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Nat Commun. 2012;3:1017. doi: 10.1038/ncomms2020.

Non-transgenic genome modifications in a hemimetabolous insect using zinc-finger and TAL effector nucleases.

Author information

1
Department of Life Systems, Institute of Technology and Science, University of Tokushima, 2-1 Minami-Jyosanjima-cho, Tokushima 770-8506, Japan.

Abstract

Hemimetabolous, or incompletely metamorphosing, insects are phylogenetically relatively basal and comprise many pests. However, the absence of a sophisticated genetic model system, or targeted gene-manipulation system, has limited research on hemimetabolous species. Here we use zinc-finger nuclease and transcription activator-like effector nuclease technologies to produce genetic knockouts in the hemimetabolous insect Gryllus bimaculatus. Following the microinjection of mRNAs encoding zinc-finger nucleases or transcription activator-like effector nucleases into cricket embryos, targeting of a transgene or endogenous gene results in sequence-specific mutations. Up to 48% of founder animals transmit disrupted gene alleles after zinc-finger nucleases microinjection compared with 17% after microinjection of transcription activator-like effector nucleases. Heterozygous offspring is selected using mutation detection assays that use a Surveyor (Cel-I) nuclease, and subsequent sibling crosses create homozygous knockout crickets. This approach is independent from a mutant phenotype or the genetic tractability of the organism of interest and can potentially be applied to manage insect pests using a non-transgenic strategy.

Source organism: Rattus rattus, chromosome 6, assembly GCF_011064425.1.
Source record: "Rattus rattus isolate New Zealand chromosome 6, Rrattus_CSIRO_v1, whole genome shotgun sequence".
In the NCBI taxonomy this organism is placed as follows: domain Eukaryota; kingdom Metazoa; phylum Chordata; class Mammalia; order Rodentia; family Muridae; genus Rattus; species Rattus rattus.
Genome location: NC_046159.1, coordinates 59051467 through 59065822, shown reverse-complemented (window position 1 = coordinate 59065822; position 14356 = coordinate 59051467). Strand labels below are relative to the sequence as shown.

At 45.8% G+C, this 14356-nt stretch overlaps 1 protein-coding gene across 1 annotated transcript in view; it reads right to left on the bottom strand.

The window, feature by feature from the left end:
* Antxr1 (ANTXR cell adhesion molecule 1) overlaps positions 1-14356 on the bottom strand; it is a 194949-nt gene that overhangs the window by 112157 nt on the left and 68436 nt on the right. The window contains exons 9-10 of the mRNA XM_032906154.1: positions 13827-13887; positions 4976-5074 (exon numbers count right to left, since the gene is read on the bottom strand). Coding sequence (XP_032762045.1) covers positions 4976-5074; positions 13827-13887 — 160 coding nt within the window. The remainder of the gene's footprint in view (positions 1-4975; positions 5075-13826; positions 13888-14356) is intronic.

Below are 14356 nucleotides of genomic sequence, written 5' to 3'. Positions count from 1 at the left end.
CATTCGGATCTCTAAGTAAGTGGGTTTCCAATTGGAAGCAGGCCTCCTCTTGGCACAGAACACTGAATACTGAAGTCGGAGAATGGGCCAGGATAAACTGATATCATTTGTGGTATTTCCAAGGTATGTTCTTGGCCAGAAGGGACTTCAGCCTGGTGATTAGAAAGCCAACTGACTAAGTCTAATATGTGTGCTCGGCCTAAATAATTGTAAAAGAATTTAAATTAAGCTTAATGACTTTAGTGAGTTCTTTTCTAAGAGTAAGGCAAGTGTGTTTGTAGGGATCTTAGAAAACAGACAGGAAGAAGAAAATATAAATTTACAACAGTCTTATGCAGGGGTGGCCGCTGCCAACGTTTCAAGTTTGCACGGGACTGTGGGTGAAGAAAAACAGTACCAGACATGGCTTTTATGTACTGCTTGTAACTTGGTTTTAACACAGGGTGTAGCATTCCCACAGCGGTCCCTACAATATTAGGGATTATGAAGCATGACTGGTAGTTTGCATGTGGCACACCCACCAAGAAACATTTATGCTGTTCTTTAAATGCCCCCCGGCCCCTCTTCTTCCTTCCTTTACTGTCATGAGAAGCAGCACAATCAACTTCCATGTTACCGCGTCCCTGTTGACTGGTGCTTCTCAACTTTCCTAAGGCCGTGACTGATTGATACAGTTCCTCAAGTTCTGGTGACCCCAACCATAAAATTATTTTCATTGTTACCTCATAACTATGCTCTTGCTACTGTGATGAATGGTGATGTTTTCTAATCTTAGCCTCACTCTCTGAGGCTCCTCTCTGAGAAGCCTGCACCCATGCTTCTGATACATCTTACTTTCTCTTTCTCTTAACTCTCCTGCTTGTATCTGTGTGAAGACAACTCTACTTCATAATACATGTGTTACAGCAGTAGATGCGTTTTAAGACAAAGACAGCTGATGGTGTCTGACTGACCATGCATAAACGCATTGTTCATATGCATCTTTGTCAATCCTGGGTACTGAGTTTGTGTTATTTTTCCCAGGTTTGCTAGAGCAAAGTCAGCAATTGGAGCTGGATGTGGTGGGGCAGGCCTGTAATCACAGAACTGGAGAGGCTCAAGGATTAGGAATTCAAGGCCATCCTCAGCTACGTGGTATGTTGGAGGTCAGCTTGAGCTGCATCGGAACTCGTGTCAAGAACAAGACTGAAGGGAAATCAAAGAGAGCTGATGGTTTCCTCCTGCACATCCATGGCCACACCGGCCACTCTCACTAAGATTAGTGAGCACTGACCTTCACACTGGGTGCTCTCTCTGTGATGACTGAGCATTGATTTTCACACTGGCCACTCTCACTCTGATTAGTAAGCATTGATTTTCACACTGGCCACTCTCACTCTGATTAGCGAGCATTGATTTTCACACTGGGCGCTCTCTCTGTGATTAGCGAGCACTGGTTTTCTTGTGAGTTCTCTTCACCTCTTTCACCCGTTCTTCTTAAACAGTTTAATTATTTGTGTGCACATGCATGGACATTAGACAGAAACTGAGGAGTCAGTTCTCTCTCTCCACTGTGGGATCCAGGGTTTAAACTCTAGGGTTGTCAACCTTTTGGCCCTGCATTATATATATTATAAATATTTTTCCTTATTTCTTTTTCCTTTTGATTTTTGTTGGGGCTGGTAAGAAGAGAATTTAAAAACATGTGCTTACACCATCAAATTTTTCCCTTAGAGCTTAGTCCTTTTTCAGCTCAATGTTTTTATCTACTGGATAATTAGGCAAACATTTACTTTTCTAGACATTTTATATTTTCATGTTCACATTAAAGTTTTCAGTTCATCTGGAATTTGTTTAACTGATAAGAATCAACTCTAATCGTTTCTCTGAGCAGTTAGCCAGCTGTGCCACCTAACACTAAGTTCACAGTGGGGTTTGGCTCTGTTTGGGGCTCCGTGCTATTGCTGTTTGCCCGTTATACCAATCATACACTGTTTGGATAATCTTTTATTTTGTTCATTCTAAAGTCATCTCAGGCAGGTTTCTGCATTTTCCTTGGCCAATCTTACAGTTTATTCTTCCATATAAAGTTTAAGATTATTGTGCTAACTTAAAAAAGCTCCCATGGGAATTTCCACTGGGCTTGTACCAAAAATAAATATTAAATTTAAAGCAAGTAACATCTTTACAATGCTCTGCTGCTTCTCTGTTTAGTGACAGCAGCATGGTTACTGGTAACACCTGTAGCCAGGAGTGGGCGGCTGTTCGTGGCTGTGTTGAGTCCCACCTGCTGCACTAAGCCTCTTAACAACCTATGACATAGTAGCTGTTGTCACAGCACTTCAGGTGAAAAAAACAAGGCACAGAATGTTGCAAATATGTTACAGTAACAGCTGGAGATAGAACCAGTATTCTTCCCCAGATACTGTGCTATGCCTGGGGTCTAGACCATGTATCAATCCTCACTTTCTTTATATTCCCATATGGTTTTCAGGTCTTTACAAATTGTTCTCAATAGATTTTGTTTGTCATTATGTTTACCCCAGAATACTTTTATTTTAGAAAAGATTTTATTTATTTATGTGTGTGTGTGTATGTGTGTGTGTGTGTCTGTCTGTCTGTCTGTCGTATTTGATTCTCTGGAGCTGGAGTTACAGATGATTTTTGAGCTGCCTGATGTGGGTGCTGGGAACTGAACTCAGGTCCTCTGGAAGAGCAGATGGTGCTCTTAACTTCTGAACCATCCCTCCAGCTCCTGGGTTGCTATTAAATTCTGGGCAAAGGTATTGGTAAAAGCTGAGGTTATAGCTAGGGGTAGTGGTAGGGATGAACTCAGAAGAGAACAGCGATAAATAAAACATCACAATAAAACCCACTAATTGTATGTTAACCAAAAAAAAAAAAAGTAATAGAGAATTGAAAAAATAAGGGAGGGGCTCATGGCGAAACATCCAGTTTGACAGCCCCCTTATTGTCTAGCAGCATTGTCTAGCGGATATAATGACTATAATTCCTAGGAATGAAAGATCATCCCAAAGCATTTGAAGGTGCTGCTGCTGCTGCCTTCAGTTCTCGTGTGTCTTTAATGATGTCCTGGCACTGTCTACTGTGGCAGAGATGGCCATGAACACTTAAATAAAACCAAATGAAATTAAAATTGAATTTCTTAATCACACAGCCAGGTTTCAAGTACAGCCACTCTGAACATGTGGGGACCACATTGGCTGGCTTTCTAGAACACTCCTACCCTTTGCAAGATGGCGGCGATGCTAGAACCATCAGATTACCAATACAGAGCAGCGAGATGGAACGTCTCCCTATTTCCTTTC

PMID:
22910363
PMCID:
PMC3432469
DOI:
10.1038/ncomms2020
[Indexed for MEDLINE]
Free PMC Article

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